Awake Organics has transferred its printing to a local firm, Rapid Box, and costs didn’t mount with that change either. The brand relies on boxes with Forest Stewardship Council-certified cardboard and biodegradable ink. “I know that, if I need 10,000 boxes in a week, they can do it, and I can easily pick it up,” says Kimbell, who has featured Rapid Box in Awake Organics’ Instagram feed.
Via social media, Kimbell invites Awake Organics’ customers along on her sourcing endeavors even if they take her far from home. She traveled to Crete to search for ingredients for an upcoming natural perfume at herb supplier Botano and chronicled the experience on Instagram Stories. Kimbell didn’t disclose Botano’s name on Instagram because she’s anxious about revealing the source of ingredients with limited stocks, underscoring that transparency carries risks.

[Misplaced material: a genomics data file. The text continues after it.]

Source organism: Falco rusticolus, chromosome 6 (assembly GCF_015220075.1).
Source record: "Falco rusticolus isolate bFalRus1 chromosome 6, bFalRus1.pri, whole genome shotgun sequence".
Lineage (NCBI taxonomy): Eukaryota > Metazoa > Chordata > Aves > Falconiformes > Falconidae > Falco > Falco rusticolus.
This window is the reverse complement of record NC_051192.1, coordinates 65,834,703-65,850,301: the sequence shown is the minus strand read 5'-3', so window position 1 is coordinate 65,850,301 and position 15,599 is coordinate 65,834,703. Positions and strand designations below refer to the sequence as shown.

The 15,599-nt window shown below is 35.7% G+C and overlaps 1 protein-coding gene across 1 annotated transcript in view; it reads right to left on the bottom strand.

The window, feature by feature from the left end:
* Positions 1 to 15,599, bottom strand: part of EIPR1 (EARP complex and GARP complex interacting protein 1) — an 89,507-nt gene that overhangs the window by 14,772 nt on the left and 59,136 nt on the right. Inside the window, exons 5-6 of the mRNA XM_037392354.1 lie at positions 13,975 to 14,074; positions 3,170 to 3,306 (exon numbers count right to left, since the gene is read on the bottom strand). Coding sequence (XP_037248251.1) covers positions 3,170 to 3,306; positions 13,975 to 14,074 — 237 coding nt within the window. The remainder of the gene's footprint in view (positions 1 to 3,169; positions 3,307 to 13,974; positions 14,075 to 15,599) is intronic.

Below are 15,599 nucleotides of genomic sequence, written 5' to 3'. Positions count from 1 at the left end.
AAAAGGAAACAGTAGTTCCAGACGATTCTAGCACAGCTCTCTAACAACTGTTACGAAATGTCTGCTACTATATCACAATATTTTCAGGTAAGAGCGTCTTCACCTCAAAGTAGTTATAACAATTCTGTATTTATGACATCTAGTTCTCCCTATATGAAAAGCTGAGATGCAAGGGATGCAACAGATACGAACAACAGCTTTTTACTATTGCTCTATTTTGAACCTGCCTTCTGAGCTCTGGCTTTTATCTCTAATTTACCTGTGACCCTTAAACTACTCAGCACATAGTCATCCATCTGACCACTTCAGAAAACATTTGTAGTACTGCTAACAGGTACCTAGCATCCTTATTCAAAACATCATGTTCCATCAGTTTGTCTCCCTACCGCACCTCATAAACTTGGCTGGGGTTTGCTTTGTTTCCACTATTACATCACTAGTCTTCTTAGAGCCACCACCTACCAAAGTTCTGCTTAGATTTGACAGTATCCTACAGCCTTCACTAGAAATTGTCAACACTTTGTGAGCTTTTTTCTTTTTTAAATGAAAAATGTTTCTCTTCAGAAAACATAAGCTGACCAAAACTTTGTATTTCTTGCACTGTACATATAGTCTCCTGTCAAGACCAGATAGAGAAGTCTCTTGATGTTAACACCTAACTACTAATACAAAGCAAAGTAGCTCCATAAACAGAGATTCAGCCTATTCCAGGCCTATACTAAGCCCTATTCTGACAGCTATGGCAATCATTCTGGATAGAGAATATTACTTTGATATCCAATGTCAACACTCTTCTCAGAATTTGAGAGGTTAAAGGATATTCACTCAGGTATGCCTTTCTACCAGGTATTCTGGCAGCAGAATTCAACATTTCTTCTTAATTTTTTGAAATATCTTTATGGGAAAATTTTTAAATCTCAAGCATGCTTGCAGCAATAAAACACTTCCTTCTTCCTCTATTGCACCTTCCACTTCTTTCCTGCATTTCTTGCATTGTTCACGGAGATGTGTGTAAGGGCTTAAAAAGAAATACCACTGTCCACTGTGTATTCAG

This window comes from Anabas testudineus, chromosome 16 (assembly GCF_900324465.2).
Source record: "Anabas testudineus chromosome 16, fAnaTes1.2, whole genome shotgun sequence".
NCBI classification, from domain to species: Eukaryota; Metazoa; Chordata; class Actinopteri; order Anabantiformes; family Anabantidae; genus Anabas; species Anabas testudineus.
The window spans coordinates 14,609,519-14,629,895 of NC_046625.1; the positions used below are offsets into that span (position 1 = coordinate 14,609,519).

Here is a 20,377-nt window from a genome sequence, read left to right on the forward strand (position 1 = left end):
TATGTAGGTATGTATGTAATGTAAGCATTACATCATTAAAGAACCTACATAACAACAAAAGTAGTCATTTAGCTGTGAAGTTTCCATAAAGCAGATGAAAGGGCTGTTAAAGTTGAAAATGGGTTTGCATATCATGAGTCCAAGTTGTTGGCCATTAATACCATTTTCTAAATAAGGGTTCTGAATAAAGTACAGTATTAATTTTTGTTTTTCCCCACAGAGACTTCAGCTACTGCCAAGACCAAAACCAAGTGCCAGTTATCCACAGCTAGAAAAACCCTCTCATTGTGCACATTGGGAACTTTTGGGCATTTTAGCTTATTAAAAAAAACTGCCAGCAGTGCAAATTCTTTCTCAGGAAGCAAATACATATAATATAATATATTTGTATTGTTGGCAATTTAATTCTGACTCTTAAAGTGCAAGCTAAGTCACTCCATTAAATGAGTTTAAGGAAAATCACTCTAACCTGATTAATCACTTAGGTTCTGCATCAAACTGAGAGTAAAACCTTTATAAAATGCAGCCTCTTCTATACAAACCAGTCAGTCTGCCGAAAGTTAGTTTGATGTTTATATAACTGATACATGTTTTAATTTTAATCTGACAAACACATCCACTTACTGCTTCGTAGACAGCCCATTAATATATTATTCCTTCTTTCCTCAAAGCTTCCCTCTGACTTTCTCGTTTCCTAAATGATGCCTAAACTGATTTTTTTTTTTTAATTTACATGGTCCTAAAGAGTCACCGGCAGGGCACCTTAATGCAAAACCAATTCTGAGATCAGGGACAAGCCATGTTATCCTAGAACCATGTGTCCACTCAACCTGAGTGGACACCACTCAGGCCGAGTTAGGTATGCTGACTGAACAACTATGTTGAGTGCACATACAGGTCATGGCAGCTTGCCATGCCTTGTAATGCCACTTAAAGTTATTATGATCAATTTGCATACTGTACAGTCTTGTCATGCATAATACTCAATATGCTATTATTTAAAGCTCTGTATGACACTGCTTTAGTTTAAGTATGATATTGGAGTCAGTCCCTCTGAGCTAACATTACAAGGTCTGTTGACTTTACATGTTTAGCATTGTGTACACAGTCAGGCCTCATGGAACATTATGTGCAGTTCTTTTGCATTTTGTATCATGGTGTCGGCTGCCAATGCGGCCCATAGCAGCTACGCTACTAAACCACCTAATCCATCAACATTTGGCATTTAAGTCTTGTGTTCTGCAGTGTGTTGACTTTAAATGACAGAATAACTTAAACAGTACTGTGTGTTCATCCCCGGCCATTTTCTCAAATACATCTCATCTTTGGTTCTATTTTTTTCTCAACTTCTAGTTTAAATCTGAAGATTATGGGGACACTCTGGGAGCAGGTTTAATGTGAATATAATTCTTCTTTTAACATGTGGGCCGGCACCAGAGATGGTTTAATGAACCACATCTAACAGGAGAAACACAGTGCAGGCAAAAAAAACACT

Discussing Botano, Kimbell says, “They can only produce so much, and I’m worried that somebody with a bigger budget will swoop in and buy it all out from under me. For sure, it’s a major concern, and I do struggle with that.”
Overall, Kimbell asserts the benefits of transparency outweigh the drawbacks because the market is lunging toward candor. She’s particularly deft at sensing market dynamics. In 2015, Kimbell launched vintage-inspired skincare company Sweet Living Co. in the Canadian city Saskatoon. Following a later relocation to the U.K., she noticed many brands in her adopted country had a retro vibe, but fewer with a hyper-clean reason for being, and the turbo clean philosophy became the foundation for Awake Organics. (Kimball’s mother Cathy Shadbolt is running Sweet Living Co.)